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Health Blogs | Developmental and Intellectual Ability

Annual Testing, The Brain, Energy Drinks, More

February 10th, 2015 by 76Trombones
WE AT 2e NEWSLETTER ARE RESEARCHING sources of professional development for educators on the topic of twice exceptionality. Those sources might be conferences held by associations; university courses or seminars; state department of education offerings; and more. If you know of such resources, please do us the favor of telling us about them so that we can include as many as possible in our article and listing. You know where to send them -- Mark at 2eNewsletter dot com. Thanks!

ANNUAL TESTING, and standardized testing in general, has become a polarizing issue. An opinion piece at the site of The New York Times lays out some of the benefits. And by inferring a little into the statements made by the author, it's possible to see how the "class" of 2e students as a whole might be helped. For example: the author tells how testing can be necessary to see how well a school is serving particular groups of students such as Hispanics, because annual, all-school testing might be the only way to include sufficient numbers of the particular group to gain meaningful insights. And the author says of testing, "It lets schools follow students progress closely, and it allows for measurement of how much students learn and grow over time, not just where they are in a single moment." That's certainly of import for twice-exceptional students. Read the piece and see what you think.

RIGHT-BRAIN, LEFT-BRAIN. Old concept, but a new article at Los Angeles Magazine provides some perspective and history on the idea. The article provides commentary from the researcher and professor who was supposedly the first to define the dichotomy in humans and provides context on the origin of the differentiation. The author concludes, "...your sense of your abilities and shortcomings is just thata perception that isnt necessarily cognitive reality. If youre bad at math, blame a lousy teacher." Find the article. Separately, if you're into psychology myths, there's a TED talk you might enjoy; find it.

MULTISENSORY LEARNING. We blog about different learning styles. Now scientists have shown that apparently images or motor activity can help in at least one learning task, memorizing foreign language vocabulary words. The study compared learners who did strict rote memorization; learners who were exposed to an image representing the word/concept to be learned; and learners who performed a motor action related to the word, such as drawing the word/concept in the air. Looking to expand beyond rote learning for that bright kid you raise or teach? Check out the study.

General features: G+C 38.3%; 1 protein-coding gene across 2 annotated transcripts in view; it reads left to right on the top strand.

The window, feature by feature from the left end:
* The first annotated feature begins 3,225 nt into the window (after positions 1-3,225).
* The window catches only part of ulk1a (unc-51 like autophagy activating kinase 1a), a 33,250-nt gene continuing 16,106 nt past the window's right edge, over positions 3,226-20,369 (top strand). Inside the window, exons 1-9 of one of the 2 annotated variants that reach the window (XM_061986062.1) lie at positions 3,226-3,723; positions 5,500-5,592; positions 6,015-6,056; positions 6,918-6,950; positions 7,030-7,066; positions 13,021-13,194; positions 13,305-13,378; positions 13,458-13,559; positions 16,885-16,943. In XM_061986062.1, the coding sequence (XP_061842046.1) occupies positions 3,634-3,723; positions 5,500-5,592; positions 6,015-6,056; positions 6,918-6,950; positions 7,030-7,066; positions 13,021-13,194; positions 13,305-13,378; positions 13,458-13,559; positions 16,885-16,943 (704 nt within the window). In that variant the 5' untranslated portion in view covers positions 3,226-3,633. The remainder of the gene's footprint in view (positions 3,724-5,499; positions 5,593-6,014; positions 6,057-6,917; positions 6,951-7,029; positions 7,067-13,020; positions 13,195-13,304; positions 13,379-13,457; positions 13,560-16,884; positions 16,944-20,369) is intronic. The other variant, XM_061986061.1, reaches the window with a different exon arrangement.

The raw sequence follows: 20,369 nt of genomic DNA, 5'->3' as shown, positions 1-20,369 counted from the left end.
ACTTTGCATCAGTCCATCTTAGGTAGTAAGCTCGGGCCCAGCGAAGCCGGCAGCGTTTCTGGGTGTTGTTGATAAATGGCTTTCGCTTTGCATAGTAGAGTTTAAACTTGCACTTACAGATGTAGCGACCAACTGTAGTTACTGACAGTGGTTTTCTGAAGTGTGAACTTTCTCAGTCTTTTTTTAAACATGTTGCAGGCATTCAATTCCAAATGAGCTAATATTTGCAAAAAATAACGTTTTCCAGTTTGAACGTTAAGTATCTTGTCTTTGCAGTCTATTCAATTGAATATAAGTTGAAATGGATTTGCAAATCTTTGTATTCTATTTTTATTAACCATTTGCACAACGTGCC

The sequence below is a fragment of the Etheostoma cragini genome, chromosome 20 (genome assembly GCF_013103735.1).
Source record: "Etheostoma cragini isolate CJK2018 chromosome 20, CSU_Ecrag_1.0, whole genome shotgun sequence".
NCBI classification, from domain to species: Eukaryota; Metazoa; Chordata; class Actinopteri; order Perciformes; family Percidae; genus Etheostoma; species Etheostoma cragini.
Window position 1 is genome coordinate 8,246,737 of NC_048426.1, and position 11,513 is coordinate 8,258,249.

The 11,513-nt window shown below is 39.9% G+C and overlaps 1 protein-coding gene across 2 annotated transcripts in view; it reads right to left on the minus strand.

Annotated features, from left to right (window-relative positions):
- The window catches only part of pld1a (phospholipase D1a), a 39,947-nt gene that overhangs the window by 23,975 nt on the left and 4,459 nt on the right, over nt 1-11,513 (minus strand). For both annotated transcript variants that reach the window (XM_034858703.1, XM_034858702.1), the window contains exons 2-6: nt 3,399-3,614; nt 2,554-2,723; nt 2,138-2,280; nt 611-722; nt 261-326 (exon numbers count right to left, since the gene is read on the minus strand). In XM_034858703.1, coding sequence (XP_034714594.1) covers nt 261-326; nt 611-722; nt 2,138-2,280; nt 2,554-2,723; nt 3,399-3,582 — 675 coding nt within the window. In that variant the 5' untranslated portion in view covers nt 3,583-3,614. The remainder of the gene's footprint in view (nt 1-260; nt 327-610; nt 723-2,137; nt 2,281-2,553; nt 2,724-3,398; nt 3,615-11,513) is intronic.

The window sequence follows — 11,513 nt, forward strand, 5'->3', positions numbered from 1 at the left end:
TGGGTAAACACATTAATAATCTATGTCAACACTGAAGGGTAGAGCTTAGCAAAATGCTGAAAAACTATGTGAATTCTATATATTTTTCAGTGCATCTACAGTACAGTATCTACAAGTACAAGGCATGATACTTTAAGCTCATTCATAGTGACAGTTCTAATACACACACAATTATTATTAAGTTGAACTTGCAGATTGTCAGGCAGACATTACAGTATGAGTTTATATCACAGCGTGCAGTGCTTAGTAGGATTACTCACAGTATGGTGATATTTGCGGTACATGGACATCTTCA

ENERGY DRINKS -- drinks containing caffeine, sugar, and other ingredients -- are associated with a an increased risk (66 percent higher) of hyperactivity and inattention, according to a recent study that compared energy drinks to sodas and fruit drinks. According to an article in Time, the AAP recommends against the consumption of energy drinks by children. Find the Time article; find a press release on the study.

THE NATIONAL CENTER FOR LEARNING DISABILITIES points out that one in five children have attention or learning issues, but that only one in 20 are formally identified. This as part of a primer on "Rethinking the Elementary and Secondary Education Act/No Child Left Behind." Find out how NCLD thinks the law could be improved.

READING ABOUT SCIENCE. A writer at MedicalDaily.com offers perspective on something we -- and readers of this blog -- do all the time. And that is reading someone's reporting on a study and trying to conclude exactly what to take away from it. This particular science writer suggests that we understand that science writers need to make things interesting, and suggests that we understand that correlation is not the same as causation. Find out more.
 
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Tags: Developmental and Intellectual Ability, asbergers, ad/hd


Comments
Quite frankly, the researchers did not determine that energy drinks caused the hyperactivity and inattentiveness in the kids surveyed. Moreover, this study ignores crucial data about energy drinks and caffeine consumption in the U.S. Based on the most recent government data reported in the journal Pediatrics, children under 12 have virtually no caffeine consumption from energy drinks. This studyâspam�s findings are consistent with an analysis commissioned by FDA and updated in 2012, as well
on 02-13-2015 06:55am by AmeriBev
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